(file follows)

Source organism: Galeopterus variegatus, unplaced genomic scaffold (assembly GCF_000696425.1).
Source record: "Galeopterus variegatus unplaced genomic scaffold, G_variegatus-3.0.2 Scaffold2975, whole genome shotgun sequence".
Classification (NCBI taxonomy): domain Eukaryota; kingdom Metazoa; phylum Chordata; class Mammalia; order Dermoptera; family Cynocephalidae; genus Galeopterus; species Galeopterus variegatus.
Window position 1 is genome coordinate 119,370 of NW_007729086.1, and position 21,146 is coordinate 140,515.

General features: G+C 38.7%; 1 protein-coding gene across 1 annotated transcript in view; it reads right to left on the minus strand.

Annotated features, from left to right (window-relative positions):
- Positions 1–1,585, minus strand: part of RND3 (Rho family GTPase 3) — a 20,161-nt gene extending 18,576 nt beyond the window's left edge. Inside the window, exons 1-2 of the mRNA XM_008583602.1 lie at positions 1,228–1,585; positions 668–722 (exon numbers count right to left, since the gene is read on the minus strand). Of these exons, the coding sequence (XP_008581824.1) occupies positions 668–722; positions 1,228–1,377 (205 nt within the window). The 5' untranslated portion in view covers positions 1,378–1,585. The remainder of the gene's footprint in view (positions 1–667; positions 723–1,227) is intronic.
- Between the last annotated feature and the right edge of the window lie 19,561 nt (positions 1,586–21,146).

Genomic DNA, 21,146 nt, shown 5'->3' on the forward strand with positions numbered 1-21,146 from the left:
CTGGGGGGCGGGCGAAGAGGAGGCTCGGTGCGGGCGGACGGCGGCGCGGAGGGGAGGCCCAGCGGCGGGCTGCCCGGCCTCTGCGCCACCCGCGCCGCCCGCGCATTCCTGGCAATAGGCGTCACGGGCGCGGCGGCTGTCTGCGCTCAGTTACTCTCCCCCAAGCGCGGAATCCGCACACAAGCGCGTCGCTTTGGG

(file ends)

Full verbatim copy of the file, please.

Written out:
Source organism: Galeopterus variegatus, unplaced genomic scaffold (assembly GCF_000696425.1).
Source record: "Galeopterus variegatus unplaced genomic scaffold, G_variegatus-3.0.2 Scaffold2975, whole genome shotgun sequence".
Classification (NCBI taxonomy): domain Eukaryota; kingdom Metazoa; phylum Chordata; class Mammalia; order Dermoptera; family Cynocephalidae; genus Galeopterus; species Galeopterus variegatus.
Window position 1 is genome coordinate 119,370 of NW_007729086.1, and position 21,146 is coordinate 140,515.

General features: G+C 38.7%; 1 protein-coding gene across 1 annotated transcript in view; it reads right to left on the minus strand.

Annotated features, from left to right (window-relative positions):
- Positions 1–1,585, minus strand: part of RND3 (Rho family GTPase 3) — a 20,161-nt gene extending 18,576 nt beyond the window's left edge. Inside the window, exons 1-2 of the mRNA XM_008583602.1 lie at positions 1,228–1,585; positions 668–722 (exon numbers count right to left, since the gene is read on the minus strand). Of these exons, the coding sequence (XP_008581824.1) occupies positions 668–722; positions 1,228–1,377 (205 nt within the window). The 5' untranslated portion in view covers positions 1,378–1,585. The remainder of the gene's footprint in view (positions 1–667; positions 723–1,227) is intronic.
- Between the last annotated feature and the right edge of the window lie 19,561 nt (positions 1,586–21,146).

Genomic DNA, 21,146 nt, shown 5'->3' on the forward strand with positions numbered 1-21,146 from the left:
CTGGGGGGCGGGCGAAGAGGAGGCTCGGTGCGGGCGGACGGCGGCGCGGAGGGGAGGCCCAGCGGCGGGCTGCCCGGCCTCTGCGCCACCCGCGCCGCCCGCGCATTCCTGGCAATAGGCGTCACGGGCGCGGCGGCTGTCTGCGCTCAGTTACTCTCCCCCAAGCGCGGAATCCGCACACAAGCGCGTCGCTTTGGG